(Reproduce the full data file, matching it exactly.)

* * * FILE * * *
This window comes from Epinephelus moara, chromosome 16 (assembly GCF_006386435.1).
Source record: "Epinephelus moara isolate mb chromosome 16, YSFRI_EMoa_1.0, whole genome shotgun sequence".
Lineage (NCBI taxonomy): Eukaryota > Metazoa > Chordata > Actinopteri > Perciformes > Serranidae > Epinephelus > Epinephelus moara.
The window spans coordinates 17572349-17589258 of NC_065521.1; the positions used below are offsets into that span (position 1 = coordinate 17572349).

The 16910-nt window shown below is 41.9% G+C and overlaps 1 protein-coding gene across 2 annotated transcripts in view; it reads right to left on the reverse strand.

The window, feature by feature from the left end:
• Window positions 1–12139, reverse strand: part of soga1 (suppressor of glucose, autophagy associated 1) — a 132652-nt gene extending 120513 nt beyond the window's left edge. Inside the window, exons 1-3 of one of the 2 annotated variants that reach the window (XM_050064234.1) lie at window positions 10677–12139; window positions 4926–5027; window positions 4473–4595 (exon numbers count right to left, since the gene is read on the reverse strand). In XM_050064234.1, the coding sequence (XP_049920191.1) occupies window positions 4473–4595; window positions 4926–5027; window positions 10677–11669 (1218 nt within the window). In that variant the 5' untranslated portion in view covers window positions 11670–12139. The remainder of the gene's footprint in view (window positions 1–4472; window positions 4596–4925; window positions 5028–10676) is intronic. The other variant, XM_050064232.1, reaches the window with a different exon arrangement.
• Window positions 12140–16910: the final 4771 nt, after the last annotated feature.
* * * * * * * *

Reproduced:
This window comes from Epinephelus moara, chromosome 16 (assembly GCF_006386435.1).
Source record: "Epinephelus moara isolate mb chromosome 16, YSFRI_EMoa_1.0, whole genome shotgun sequence".
Lineage (NCBI taxonomy): Eukaryota > Metazoa > Chordata > Actinopteri > Perciformes > Serranidae > Epinephelus > Epinephelus moara.
The window spans coordinates 17572349-17589258 of NC_065521.1; the positions used below are offsets into that span (position 1 = coordinate 17572349).

The 16910-nt window shown below is 41.9% G+C and overlaps 1 protein-coding gene across 2 annotated transcripts in view; it reads right to left on the reverse strand.

The window, feature by feature from the left end:
• Window positions 1–12139, reverse strand: part of soga1 (suppressor of glucose, autophagy associated 1) — a 132652-nt gene extending 120513 nt beyond the window's left edge. Inside the window, exons 1-3 of one of the 2 annotated variants that reach the window (XM_050064234.1) lie at window positions 10677–12139; window positions 4926–5027; window positions 4473–4595 (exon numbers count right to left, since the gene is read on the reverse strand). In XM_050064234.1, the coding sequence (XP_049920191.1) occupies window positions 4473–4595; window positions 4926–5027; window positions 10677–11669 (1218 nt within the window). In that variant the 5' untranslated portion in view covers window positions 11670–12139. The remainder of the gene's footprint in view (window positions 1–4472; window positions 4596–4925; window positions 5028–10676) is intronic. The other variant, XM_050064232.1, reaches the window with a different exon arrangement.
• Window positions 12140–16910: the final 4771 nt, after the last annotated feature.